Ben Graham is famously attributed[1] for stating that the market was a voting machine in the short term, but a weighing machine in the long term.  By that, I believe he may have meant that psychology and emotion can sometimes cause Mr. Market to overreact or underreact to fundamental (or other) information, thus affecting a share price, but that eventually, the fundamentals win out.[2]

We 100% agree with this, but admit there is a wonderful debate to be had about when “eventually” arrives.

Our guess is that “eventually” varies over time.  In some market regimes, “eventually” is just a few days after the market overreacts to something, whereupon the stock regains its fair equilibrium.  In others, narrative(s) can dominate a story for much longer.  Might it take a week for Mr. Market to make things “efficient” again?  Or maybe a year?   Longer?[3]

I was lucky enough to study under Merton Miller before he died (yes I am old).  Mert would accept there was a voting machine for about five minutes, and even then it was a big “maybe”.  He called it “price pressure”.  On the other end of the spectrum, I have a very smart friend (hi Ben) who thinks reconciliation of fundamentals to price never happens.  He thinks the market is a voting machine, forever.

While I disagree, but will concede that it can take a lot longer than I originally thought. Yet I also believe that the answer can change.  So it is up to us as investors to figure out which regime we are in.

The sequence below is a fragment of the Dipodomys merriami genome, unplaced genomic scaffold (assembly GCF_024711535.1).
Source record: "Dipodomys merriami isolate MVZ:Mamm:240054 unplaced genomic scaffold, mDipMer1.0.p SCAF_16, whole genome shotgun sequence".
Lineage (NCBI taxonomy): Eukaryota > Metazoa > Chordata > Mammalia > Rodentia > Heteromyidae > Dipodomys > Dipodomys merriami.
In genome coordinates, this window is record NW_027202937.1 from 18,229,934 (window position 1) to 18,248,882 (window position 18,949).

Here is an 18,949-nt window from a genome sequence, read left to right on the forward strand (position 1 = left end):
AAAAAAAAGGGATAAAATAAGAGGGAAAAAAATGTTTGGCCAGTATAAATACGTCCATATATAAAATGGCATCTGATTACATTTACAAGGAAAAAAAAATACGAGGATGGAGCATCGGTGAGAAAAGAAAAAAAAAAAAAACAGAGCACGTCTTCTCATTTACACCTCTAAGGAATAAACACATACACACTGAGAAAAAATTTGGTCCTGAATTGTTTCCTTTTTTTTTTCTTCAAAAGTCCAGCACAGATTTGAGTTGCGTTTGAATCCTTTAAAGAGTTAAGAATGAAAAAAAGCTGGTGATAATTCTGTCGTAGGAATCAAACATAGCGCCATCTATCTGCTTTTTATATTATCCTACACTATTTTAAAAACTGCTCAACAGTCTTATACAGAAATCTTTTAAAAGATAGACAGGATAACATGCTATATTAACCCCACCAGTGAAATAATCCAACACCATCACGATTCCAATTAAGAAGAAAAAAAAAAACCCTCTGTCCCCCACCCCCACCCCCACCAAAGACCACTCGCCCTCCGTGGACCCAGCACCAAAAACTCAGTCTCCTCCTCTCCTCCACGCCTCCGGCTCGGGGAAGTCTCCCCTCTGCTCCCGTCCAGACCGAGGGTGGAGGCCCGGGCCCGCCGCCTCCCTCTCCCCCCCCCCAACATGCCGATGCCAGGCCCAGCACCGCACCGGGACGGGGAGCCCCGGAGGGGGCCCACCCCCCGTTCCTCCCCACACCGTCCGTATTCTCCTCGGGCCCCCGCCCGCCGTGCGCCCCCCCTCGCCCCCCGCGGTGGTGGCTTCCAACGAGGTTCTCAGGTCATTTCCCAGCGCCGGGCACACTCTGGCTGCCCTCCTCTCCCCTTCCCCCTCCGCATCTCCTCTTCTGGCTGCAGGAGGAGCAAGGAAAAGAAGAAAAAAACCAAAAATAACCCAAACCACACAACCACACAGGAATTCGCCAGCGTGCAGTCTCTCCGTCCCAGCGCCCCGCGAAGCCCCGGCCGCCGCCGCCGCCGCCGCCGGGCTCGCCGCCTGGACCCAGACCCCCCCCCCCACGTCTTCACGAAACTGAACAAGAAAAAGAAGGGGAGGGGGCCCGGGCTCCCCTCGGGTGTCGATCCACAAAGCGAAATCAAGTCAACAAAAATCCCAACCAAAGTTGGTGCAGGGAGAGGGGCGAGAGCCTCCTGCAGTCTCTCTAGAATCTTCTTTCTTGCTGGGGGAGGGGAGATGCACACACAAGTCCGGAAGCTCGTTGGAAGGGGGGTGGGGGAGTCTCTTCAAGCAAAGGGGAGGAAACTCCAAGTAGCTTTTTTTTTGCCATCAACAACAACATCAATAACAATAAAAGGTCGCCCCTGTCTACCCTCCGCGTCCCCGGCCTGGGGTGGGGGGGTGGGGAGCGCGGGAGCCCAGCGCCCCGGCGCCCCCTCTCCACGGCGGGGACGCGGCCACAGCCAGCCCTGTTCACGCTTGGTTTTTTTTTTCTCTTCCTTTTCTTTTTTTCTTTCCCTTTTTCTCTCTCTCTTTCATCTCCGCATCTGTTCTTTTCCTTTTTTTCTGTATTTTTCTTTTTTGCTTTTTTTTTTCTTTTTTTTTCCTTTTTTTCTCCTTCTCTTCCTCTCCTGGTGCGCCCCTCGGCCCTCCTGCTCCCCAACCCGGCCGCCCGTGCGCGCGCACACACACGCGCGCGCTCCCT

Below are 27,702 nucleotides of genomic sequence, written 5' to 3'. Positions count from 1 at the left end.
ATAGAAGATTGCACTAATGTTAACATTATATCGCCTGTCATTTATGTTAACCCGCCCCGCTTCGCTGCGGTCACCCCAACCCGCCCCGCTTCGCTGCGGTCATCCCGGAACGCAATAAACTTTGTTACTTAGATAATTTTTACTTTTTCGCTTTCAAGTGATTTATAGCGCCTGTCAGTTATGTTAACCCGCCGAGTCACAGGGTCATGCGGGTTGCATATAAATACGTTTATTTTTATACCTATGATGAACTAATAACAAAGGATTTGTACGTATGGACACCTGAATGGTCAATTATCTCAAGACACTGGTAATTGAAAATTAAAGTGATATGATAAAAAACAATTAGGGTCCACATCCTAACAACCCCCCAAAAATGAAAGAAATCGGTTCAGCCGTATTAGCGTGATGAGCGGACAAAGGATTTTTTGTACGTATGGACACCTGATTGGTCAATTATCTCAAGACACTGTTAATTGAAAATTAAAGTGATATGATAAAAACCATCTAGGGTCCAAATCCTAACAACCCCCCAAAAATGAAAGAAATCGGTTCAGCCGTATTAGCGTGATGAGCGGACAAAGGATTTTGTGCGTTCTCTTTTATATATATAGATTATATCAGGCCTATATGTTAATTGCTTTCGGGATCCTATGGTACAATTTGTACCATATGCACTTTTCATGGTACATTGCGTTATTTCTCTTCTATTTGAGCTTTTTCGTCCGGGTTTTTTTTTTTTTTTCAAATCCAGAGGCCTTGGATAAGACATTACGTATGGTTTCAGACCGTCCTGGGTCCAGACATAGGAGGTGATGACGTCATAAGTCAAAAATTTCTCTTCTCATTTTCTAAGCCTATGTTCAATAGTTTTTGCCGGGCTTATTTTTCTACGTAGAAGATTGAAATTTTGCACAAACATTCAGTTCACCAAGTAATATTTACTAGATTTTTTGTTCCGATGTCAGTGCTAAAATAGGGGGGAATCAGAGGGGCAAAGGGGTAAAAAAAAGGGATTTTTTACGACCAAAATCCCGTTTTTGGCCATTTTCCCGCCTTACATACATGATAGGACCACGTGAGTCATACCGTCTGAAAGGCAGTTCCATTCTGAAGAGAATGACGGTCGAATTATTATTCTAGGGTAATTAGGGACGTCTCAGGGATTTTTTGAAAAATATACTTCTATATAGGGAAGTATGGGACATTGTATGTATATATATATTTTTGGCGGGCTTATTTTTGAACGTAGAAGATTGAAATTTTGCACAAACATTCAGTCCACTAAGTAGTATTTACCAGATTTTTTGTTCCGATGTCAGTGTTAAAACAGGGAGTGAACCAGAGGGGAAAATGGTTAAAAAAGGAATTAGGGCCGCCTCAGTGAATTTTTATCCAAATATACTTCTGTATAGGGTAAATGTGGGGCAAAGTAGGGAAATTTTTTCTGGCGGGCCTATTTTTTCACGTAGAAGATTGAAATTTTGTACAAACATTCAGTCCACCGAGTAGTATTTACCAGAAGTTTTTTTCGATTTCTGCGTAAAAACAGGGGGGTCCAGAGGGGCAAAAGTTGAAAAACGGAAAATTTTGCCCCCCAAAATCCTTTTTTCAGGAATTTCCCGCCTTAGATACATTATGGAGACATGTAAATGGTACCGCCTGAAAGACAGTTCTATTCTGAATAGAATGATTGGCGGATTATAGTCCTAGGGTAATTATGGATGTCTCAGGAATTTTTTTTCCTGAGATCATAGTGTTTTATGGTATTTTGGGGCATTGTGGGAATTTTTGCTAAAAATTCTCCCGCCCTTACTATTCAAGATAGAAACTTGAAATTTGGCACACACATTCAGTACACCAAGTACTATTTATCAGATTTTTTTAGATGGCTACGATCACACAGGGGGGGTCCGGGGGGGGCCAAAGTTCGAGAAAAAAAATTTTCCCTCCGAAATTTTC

Voting v weighing.png

[1] Graham never actually wrote this, however, in either Security Analysis or The Intelligent Investor.  He only refers to voting machines, in fact he states (twice!) that the market is not a weighing machine.  However Warren Buffett says that Graham believed it eventually was a weighing machine, and Jason Zweig states that Buffett said that Graham used to often given the “voting vs. weighing” comparison in class.

[2] Graham said a lot of other great things about psychology, emotion, and behavioural investing, too:

[3] Yes we are aware of the typical one month and three year overreaction windows in behavioral finance, as well as the intermediate term 12 month underreaction windows.  That isn’t what we are talking about here, or at least it isn’t precisely.  Here we are talking about (let’s call them) “equilibrium regimes” where the disconnect between fundamentals and valuation are reconnected, sometimes sooner, sometimes later.

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